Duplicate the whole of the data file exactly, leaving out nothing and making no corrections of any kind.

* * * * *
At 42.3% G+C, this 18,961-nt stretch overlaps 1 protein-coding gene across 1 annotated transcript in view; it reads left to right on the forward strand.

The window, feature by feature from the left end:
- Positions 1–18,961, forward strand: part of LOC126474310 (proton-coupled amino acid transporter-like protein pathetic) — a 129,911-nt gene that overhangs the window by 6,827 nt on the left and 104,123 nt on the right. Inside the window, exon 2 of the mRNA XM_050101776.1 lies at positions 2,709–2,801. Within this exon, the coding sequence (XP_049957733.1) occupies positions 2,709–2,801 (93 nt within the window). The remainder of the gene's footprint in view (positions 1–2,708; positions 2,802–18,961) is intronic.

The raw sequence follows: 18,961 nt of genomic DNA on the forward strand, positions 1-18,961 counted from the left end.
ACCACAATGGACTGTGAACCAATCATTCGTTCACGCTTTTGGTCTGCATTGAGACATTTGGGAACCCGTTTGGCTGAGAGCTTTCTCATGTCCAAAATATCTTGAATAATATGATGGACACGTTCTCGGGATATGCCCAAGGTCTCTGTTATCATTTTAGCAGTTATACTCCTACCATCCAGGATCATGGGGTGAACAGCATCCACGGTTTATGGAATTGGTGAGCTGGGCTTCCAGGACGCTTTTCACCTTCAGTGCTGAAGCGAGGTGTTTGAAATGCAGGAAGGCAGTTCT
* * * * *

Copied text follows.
At 42.3% G+C, this 18,961-nt stretch overlaps 1 protein-coding gene across 1 annotated transcript in view; it reads left to right on the forward strand.

The window, feature by feature from the left end:
- Positions 1–18,961, forward strand: part of LOC126474310 (proton-coupled amino acid transporter-like protein pathetic) — a 129,911-nt gene that overhangs the window by 6,827 nt on the left and 104,123 nt on the right. Inside the window, exon 2 of the mRNA XM_050101776.1 lies at positions 2,709–2,801. Within this exon, the coding sequence (XP_049957733.1) occupies positions 2,709–2,801 (93 nt within the window). The remainder of the gene's footprint in view (positions 1–2,708; positions 2,802–18,961) is intronic.

The raw sequence follows: 18,961 nt of genomic DNA on the forward strand, positions 1-18,961 counted from the left end.
ACCACAATGGACTGTGAACCAATCATTCGTTCACGCTTTTGGTCTGCATTGAGACATTTGGGAACCCGTTTGGCTGAGAGCTTTCTCATGTCCAAAATATCTTGAATAATATGATGGACACGTTCTCGGGATATGCCCAAGGTCTCTGTTATCATTTTAGCAGTTATACTCCTACCATCCAGGATCATGGGGTGAACAGCATCCACGGTTTATGGAATTGGTGAGCTGGGCTTCCAGGACGCTTTTCACCTTCAGTGCTGAAGCGAGGTGTTTGAAATGCAGGAAGGCAGTTCT